Date on Master's Thesis/Doctoral Dissertation


Document Type

Doctoral Dissertation

Degree Name

Ph. D.


Urban and Public Affairs

Degree Program

Urban and Public Affairs, PhD

Committee Chair

Gilderbloom, John

Committee Co-Chair (if applicable)

Donald, Carrie

Committee Member

Donald, Carrie

Committee Member

Koven, Steven

Committee Member

Rollins, Aaron

Committee Member

Hanka, Matthew

Author's Keywords

Louisville; section 8; neighborhood values; quantitative regression analysis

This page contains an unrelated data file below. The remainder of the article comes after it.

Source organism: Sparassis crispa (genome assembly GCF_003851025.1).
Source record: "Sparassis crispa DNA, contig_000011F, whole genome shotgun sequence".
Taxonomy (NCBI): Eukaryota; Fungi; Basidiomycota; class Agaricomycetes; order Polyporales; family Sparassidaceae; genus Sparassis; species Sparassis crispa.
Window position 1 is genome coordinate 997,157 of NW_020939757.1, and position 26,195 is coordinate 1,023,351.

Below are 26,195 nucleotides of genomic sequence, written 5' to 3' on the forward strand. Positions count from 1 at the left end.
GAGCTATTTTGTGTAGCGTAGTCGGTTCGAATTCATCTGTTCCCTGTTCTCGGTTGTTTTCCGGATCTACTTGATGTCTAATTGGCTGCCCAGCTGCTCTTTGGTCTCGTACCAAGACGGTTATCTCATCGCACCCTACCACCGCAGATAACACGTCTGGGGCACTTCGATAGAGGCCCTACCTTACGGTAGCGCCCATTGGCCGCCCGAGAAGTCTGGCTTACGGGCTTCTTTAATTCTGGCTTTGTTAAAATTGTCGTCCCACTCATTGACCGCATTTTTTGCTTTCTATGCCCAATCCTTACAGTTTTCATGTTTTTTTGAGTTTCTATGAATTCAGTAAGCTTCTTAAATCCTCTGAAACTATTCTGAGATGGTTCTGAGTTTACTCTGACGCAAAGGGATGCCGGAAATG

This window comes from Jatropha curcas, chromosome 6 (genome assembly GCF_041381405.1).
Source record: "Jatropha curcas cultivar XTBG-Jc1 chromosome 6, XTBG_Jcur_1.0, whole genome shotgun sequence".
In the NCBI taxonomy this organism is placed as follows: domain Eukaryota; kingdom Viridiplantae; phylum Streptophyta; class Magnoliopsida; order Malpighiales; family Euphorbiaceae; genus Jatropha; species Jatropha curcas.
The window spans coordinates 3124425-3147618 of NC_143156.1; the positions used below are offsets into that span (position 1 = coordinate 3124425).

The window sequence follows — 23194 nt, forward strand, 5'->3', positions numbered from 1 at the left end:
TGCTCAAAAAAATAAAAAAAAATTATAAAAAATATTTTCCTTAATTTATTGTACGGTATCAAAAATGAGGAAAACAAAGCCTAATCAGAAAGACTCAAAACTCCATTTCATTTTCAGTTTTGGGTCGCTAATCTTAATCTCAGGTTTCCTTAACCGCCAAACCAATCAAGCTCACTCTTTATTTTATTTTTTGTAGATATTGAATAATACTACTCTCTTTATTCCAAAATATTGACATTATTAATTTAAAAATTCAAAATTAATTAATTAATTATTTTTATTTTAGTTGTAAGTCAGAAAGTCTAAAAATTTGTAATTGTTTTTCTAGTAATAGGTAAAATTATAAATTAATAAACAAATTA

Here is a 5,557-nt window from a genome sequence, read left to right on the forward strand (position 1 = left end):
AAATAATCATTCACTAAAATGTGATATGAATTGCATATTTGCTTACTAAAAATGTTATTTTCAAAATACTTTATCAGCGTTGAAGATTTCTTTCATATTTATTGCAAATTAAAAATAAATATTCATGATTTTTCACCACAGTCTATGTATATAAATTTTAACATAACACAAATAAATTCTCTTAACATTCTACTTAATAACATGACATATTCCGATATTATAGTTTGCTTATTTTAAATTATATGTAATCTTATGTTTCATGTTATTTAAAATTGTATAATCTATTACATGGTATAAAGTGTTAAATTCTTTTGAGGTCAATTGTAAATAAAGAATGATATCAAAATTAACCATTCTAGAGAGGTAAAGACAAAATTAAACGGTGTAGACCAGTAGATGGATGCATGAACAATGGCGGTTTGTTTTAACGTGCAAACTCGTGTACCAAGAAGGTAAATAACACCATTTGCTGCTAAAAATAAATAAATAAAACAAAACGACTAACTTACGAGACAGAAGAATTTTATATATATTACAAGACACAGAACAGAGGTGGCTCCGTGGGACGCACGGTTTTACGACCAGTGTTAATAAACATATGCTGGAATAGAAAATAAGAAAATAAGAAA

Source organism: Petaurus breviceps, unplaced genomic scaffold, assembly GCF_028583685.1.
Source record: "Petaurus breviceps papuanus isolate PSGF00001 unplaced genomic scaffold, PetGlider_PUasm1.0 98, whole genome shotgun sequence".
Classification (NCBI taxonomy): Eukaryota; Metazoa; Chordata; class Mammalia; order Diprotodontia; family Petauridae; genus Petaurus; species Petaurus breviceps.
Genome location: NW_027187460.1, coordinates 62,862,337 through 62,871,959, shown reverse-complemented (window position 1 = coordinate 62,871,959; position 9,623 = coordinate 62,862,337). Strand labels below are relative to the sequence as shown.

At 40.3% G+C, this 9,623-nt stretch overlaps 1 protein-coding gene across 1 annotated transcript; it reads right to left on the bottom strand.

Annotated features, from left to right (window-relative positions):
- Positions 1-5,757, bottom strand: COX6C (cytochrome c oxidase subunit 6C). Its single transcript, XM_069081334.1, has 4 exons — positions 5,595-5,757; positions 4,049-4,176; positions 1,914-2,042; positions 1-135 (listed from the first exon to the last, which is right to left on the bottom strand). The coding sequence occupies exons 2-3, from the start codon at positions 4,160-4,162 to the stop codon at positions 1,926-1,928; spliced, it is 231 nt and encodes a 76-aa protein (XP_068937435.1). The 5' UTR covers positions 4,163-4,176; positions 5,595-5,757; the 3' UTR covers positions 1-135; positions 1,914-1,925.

Section 8 Housing was designed to de-concentrate poverty and spread affordable housing across communities. There are many studies that have evaluated the successes associated with the policy of dispersing the urban poor to the surrounding suburban areas in various cities. The positive impacts of dispersing the urban poor, in terms of education, self-esteem, and jobs, is well documented. There are fewer studies related to the potential externalities associated with these programs. This study uses advanced multiple regression techniques to study 170 Louisville neighborhoods to look at whether large concentrations of Section 8 housing have a negative impact on neighborhood housing values. It was found that large concentrations of Section 8 depress neighborhood values in poor neighborhoods even more, but Section 8 does not diminish the value in wealthy neighborhoods. This was done by using a split regression analysis. Additional research was carried out by interviewing landlords on attitudes toward Section 8. It turns out that their views were mixed. Finally, research techniques were done using GIS mapping techniques to see how Section 8 is concentrated in mostly poor and minority neighborhoods.